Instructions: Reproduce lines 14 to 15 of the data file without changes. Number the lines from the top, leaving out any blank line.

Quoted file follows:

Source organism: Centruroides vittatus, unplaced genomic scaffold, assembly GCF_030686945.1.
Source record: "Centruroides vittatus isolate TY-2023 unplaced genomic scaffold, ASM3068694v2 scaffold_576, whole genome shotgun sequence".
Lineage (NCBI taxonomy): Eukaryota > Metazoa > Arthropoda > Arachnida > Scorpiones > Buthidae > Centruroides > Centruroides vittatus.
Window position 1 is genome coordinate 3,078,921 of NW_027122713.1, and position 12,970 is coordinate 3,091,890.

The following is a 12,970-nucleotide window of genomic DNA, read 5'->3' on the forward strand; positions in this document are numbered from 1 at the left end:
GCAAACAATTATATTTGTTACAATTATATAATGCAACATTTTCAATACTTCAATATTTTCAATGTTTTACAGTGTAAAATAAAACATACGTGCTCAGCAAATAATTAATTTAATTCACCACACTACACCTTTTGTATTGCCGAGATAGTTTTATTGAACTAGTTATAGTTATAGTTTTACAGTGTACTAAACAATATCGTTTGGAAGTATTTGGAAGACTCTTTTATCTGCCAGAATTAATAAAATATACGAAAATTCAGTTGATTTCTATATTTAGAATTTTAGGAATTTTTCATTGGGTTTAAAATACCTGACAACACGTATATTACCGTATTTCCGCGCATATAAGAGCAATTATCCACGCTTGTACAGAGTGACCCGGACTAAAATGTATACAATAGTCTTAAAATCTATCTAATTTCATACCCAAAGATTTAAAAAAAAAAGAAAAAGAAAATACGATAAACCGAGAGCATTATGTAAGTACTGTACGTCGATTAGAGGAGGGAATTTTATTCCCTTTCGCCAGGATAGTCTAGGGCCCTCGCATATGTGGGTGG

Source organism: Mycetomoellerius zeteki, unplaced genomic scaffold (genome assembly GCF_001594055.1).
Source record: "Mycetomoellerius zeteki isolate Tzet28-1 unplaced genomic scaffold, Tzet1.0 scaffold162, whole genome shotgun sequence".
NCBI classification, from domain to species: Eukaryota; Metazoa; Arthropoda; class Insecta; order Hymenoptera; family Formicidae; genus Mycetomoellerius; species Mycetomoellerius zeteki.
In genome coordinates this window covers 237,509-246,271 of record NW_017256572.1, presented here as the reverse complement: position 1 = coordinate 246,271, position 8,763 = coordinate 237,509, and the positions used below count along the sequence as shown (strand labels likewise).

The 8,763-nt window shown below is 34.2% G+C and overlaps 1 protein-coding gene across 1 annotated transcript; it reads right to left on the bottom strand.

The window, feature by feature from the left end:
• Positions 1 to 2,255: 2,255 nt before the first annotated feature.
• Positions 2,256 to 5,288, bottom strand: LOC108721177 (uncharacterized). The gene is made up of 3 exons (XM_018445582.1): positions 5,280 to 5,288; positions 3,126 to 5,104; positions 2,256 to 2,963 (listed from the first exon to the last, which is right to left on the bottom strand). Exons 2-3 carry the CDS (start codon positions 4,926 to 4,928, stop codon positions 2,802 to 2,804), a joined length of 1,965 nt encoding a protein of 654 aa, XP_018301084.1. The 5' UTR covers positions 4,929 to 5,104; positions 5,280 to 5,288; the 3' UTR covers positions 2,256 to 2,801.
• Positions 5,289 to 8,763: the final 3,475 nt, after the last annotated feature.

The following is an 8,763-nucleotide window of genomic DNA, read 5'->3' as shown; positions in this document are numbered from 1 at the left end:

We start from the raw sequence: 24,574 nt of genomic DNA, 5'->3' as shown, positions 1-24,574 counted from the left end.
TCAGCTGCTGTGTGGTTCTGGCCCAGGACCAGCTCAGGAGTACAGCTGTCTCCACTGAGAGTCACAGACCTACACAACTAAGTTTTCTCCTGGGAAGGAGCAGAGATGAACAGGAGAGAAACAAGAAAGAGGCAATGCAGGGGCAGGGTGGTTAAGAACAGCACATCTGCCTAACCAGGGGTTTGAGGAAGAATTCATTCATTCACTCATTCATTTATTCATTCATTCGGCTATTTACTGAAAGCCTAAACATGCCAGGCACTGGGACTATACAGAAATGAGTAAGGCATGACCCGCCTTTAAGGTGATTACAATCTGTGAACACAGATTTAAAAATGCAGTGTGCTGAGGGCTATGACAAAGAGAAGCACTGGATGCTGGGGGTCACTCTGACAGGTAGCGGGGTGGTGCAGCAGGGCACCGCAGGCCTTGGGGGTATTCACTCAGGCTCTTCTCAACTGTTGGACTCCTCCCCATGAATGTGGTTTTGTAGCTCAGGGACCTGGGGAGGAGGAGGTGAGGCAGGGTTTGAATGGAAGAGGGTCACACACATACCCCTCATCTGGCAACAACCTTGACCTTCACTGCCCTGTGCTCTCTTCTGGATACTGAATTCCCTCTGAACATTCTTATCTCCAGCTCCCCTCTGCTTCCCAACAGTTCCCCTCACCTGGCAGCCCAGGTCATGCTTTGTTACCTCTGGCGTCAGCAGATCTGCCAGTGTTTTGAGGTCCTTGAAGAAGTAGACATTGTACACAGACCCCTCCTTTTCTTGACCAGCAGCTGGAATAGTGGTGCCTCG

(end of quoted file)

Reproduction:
• Positions 2,256 to 5,288, bottom strand: LOC108721177 (uncharacterized). The gene is made up of 3 exons (XM_018445582.1): positions 5,280 to 5,288; positions 3,126 to 5,104; positions 2,256 to 2,963 (listed from the first exon to the last, which is right to left on the bottom strand). Exons 2-3 carry the CDS (start codon positions 4,926 to 4,928, stop codon positions 2,802 to 2,804), a joined length of 1,965 nt encoding a protein of 654 aa, XP_018301084.1. The 5' UTR covers positions 4,929 to 5,104; positions 5,280 to 5,288; the 3' UTR covers positions 2,256 to 2,801.
• Positions 5,289 to 8,763: the final 3,475 nt, after the last annotated feature.